Tuesday, September 11, 2007

The Zeitgeist & I, Sept 2007

Noticed a couple interesting stories on industry portals where insiders are talking a talk parallel to my own.

Epic's New Solution

In a recent Gamasutra article, Epic China CEO Paul Meegan was talking about Epic's latest practises a few months ago. The reporter conveys the following...

Epic's solution that can be leveraged elsewhere? Use a small, tightly-focused core team focused on creating value - using middleware and investing carefully in differentiating projects. In addition, practice targeted hiring, purpose-built for the project, and with exactly the right skills and passion for that game.

I believe I wrote that was the way things should be done in my first posts in February this year. If nothing else, at least I'm in touch with the way the industry is moving.

Specifically I wrote "Alfred Hitchcock knew that 75% of his work as a director wasn't in the work he did on the set: it was in casting. Same here. It amazes me that game companies actually think that the art director who worked out so well on their horror game will have the same feel for their upcoming military game. Hey! Pay attention to casting! A technology or art person or solution that was good for a horror shooter is not necessarily good for a military RTS or what have you. It might be a tiny little difference, but professionals focus on tiny little differences (as they all add up)."

I also wrote, "Take in the individual designs at the early level with the fewest number of people attached to them. The fewer the better. Stripped down small teams, like special forces units advancing far into hostile and dangerous territory. Let someone or a few people come to you with a design. Like they say in the film biz, focus on the script first. You can make a bad film from a good script, but you can't make a good film from a bad script. Same with design. Then develop the design with that tiny two or three person team, until it works. Let him/her/them make a tiny little prototype for you - even if its just a small flash game, or a pen-and-paper/board game you can play out on a table in your boardroom; just to test out core ideas - and work on the design design design!"

Glad to see that Epic is pursuing a similar solution. Still looking forward to the day the creators get their names on the front title screen (e.g. "Epic presents... A game designed by X..."). (I would say on the box, but that is getting less relevant.)

(Of course, I'm guilty of using colorful description instead of nice bland business talk - but the basic message is the same.)

Naturally I do not claim those were my solutions either - indeed they are the solution of many industries, notably the film industry. I just can't understand why the game industry so resolutely refuses to learn from anything that goes on outside its little bubble.

However, I do claim I've been hammering on these things for years.

Teaching Game Design

Next up is this more recent reply to a letter in GameCareerGuide.com. In it, the expert responder says...

If the only thing you've done is gone to game school, chances are small game developers will see your experience as being too limited for their line of work. Small game development studios need employees who can do a little bit of everything and whose experiences will bring new information and ideas to the table. They fear that game graduates -- especially those who went directly from high school to game school -- have little to no life experience and work experience, and are in essence a bit parochial.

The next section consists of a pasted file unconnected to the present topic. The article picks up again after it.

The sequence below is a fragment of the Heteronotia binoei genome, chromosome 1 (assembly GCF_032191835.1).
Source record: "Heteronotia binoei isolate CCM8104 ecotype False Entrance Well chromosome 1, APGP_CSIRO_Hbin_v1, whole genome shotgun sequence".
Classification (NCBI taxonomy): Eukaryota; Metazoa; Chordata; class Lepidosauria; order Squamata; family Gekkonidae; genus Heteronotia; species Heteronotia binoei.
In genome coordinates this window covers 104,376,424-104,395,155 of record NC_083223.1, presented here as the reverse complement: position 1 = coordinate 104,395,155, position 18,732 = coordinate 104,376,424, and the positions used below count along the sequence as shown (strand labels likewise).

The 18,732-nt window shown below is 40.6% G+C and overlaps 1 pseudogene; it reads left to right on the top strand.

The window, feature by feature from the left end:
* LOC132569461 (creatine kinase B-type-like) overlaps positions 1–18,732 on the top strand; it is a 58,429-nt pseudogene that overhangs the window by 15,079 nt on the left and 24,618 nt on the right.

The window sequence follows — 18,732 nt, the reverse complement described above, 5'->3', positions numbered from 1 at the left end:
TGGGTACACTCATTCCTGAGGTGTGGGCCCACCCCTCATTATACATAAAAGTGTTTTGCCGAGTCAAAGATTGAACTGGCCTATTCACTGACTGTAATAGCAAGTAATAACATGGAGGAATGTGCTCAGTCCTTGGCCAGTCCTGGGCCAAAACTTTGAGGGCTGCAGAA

This is a very recent idea in the game industry. Like, very recent. So recent it is probably a buzzword now. In fact, if you look on job postings on Gamasutra, say, you'll rarely see that attitude reflected. I can tell you when I've worked on indie projects, they almost always drill down to what tools do you know how to use, but only later, when they're up to their eyeballs in confusion that has been generated in trying to take apart basic design devices (I'm not talking about technology here) do they realize how important fundamental general intellectual knowledge and skill is.

Anyway, I put forth this idea in my "arch post" (as Gamasutra called it) on what they don't tell you on the design job ad. Specifically:
  • Significant experience in another game development role; preferably art or engineering. [Okay, this is helpful. Helps if you know what the other guys go through. Frank, you were smart on this one. Gotta recommend you for a raise. What's that Frank? You say that for a game designer maybe it would help if he had work experience in a field outside game development? To try to break out of the self-insulated, derivative nature of game development? Jeezus Frank! Stop making this harder than it already is, all right!...]
And of course, again, this is not my idea. It's a classic practice of those with well-rounded knowledge and perspective. Still, it's value is often little appreciated in the efficiency-obsessed, machine-like game industry.

4 comments:

Anonymous said...

Master diplomacy, and so humble!

Anonymous said...

Wideload did this with Stubbs the Zombie (and their current tile if I remember correctly).

Before that Planet Moon did this with Giants, and as well with Armed and Dangerous.

Several other companies do this, as well as having strike teams to do quick turnaround development on designs as well as more focused ones to design gameplay systems, etc.

Try not to take credit for practices that have been in place and used successfully for years.

Grassroots Gamemaster said...

Actually, prior to being Grassroots Gamemaster, I was hammering on the need for this practice for years.

But fair enough, dude. It is the zeitgeist, and I don't claim to be the author of these solutions, just the advocate.

Grassroots Gamemaster said...

Edited some of the hubris out of this post.